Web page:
• Learning From Practice and Politics: The Rise and Fall of Social Marketing in Aotearoa New Zealand (1984–2017)
    Social Marketing Quarterly, Volume 27, Issue 1, Page 32-47, March 2021. <br/>Background:This article is the first to explore the emergence and evolution of social marketing as a professional practice in Aotearoa New Zealand [1] (NZ).Focus of the Article:The article identifies key political factors enabling the emergence, and causing the decline, of social marketing in NZ.Research Question:What are the factors that practitioners of social marketing identify as most influential on its development in NZ?Importance to the Social Marketing Field:The article makes a unique contribution to the growing literature on the history of social marketing in different jurisdictions by providing the first account of how social marketing evolved in NZ and by identifying the crucial role of political factors.Methods:The research is based on appreciative inquiry-based interviews with 20 experienced social marketers and a review of key documents. Because the field in NZ is small, it was possible to interview almost all of the leading figures.Results:This study constructs a timeline of significant political impacts on social marketing in NZ and identifies neoliberal approaches as key. Initially, neoliberalism enabled the growth of social marketing due to its emphasis on individual responsibility for health. Later, a neoliberal agenda helped disestablish the discipline due to social marketing shifting focus from downstream to upstream economic, political and social factors.Recommendations for Research or Practice:This research concludes that to sustain the legitimacy of their field, social marketers need to produce ongoing evidence-based communication of their effectiveness and responsibility and be less dependent on government funding. It also suggests the continuing enlargement of specifically situated studies of the different evolutions of social marketing in different places to better map commonalities and contrasts.Limitations:The study is limited to social marketing in NZ and would be strengthened by comparative studies of social marketing within other cultures and political systems during particular historical periods. While mainly exploring NZ social marketers’ experience from their own point of view, it could be broadened to include other perspectives.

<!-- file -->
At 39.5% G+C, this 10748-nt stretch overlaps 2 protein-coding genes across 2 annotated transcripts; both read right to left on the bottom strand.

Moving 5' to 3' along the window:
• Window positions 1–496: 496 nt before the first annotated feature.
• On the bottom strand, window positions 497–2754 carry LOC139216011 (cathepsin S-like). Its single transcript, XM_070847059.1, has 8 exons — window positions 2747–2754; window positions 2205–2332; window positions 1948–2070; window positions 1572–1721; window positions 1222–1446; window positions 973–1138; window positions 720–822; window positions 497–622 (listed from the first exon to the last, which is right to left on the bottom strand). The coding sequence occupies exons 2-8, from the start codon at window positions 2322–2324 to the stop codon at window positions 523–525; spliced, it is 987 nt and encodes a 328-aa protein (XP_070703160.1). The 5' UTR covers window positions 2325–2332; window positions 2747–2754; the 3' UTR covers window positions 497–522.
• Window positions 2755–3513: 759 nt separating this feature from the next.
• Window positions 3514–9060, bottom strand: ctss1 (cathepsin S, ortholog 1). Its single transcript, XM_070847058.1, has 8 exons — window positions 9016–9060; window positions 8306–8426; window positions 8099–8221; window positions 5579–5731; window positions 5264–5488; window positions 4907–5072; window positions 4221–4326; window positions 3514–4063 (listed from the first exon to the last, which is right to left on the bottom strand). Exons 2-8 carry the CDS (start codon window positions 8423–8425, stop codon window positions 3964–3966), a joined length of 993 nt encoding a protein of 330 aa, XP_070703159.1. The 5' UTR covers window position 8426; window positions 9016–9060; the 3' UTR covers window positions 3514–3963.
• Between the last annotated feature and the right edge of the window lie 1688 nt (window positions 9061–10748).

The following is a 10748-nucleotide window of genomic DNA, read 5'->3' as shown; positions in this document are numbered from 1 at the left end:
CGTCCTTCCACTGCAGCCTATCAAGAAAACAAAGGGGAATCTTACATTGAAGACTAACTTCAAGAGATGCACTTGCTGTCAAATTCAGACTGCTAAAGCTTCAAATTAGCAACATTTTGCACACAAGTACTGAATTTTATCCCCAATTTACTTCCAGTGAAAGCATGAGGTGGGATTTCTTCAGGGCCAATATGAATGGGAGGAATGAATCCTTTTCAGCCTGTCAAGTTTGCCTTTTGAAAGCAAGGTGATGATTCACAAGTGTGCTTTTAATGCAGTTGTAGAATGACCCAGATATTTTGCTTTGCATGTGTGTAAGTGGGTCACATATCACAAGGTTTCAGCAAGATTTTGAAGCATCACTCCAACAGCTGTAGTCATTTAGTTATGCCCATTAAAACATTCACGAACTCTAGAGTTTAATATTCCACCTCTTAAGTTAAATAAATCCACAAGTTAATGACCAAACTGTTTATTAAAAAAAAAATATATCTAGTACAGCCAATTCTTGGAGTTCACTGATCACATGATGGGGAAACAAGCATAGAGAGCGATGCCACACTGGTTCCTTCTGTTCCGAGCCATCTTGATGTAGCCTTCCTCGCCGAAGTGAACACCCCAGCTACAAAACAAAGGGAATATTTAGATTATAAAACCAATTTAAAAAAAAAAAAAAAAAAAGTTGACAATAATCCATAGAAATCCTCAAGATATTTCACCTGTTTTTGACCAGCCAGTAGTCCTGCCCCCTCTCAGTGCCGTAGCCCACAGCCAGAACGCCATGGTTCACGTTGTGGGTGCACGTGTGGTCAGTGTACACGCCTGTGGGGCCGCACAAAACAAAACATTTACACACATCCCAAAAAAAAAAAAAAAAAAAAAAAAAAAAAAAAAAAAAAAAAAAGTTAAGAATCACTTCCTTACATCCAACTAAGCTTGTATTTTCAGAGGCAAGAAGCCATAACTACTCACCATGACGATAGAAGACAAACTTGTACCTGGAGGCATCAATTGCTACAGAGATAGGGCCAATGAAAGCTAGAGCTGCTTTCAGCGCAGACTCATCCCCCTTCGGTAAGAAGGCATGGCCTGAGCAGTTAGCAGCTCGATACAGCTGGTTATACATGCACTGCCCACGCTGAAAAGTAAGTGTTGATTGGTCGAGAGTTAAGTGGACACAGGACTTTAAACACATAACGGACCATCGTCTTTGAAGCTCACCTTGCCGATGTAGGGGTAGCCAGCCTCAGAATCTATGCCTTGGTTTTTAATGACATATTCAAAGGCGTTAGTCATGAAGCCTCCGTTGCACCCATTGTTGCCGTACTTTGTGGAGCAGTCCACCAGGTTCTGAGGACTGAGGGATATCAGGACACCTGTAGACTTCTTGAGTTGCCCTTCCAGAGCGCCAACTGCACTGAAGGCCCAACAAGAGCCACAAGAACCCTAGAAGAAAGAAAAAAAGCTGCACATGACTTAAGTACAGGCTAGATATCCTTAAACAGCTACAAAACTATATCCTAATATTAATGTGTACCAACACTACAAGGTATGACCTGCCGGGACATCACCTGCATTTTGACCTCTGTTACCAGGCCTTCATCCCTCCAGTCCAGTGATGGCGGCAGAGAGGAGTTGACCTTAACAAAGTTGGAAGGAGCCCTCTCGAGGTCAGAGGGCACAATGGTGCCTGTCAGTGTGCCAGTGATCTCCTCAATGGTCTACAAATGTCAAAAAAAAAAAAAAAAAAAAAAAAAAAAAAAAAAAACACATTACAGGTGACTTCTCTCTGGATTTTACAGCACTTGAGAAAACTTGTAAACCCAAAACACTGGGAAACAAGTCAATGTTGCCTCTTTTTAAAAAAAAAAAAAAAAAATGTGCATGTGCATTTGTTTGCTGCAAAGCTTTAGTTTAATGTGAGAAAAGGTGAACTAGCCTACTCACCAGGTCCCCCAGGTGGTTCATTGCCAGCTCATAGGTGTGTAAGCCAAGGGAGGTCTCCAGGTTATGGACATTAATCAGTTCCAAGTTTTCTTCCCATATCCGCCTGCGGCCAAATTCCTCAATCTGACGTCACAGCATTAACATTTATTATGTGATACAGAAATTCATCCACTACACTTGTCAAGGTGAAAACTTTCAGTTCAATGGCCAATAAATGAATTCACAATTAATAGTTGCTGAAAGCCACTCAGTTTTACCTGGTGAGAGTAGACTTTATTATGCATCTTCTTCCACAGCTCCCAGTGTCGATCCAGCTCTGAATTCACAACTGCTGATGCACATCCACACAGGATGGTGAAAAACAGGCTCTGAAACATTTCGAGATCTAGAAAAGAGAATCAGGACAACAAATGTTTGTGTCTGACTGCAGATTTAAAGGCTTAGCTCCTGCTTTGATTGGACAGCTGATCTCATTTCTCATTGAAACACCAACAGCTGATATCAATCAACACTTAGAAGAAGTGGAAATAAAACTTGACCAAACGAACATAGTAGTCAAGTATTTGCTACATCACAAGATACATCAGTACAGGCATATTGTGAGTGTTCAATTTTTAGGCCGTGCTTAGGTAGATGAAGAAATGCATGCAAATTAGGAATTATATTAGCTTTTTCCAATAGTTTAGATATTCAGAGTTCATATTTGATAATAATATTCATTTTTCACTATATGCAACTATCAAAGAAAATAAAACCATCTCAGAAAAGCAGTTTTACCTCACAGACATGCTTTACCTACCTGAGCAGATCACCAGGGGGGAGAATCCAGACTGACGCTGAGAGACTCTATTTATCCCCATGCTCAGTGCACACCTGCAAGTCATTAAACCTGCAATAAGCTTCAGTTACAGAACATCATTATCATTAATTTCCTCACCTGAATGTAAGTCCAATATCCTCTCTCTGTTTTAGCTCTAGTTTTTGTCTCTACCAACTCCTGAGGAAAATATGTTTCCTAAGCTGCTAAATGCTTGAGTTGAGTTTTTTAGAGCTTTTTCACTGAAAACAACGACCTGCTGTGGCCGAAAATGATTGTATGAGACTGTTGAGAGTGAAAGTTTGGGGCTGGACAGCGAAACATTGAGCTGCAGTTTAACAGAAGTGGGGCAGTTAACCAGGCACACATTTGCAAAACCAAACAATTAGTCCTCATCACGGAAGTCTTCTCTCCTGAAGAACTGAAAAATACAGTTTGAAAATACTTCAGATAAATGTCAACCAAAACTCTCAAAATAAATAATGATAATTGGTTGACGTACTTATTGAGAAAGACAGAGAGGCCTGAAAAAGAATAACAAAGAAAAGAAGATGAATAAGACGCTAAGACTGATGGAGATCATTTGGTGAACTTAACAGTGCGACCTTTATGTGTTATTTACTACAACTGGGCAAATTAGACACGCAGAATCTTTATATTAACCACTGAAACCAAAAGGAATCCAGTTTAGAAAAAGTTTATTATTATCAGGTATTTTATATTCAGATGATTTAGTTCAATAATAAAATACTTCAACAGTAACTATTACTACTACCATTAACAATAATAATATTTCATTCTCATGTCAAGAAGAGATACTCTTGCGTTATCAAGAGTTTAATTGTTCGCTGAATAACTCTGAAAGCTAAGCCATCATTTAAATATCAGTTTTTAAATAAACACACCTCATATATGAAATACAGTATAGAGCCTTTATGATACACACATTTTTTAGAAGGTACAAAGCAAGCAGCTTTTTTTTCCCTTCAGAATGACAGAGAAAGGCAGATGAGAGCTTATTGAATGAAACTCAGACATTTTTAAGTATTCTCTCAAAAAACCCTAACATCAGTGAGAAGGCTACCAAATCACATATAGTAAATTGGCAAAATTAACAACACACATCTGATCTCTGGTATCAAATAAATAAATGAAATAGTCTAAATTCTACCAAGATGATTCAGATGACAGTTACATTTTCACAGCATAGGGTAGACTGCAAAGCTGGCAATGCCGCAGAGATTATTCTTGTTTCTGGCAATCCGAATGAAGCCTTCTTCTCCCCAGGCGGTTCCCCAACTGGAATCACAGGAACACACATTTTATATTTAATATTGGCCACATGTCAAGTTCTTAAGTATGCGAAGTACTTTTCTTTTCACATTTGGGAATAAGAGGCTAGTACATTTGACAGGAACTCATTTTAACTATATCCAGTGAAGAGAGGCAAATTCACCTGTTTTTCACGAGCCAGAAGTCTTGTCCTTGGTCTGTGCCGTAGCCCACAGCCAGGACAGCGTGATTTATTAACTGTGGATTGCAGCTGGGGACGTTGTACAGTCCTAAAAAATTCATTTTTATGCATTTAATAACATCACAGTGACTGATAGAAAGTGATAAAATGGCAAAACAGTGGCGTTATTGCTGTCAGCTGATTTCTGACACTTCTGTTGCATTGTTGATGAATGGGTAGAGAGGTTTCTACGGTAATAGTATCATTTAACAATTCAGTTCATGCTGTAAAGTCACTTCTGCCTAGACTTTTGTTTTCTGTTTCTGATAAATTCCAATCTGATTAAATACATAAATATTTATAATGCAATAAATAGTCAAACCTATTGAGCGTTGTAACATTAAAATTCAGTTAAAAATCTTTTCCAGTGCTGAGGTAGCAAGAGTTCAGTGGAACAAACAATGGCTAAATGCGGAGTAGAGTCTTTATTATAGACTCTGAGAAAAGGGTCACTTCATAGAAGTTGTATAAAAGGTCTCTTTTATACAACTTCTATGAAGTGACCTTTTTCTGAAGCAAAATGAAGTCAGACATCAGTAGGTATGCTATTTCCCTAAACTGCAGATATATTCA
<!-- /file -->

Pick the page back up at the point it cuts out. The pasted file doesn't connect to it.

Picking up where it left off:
• A Scoping Review of Behavior Change Interventions to Decrease Health Care Disparities for Patients With Disabilities in a Primary Care Setting: Can Social Marketing Play a Role?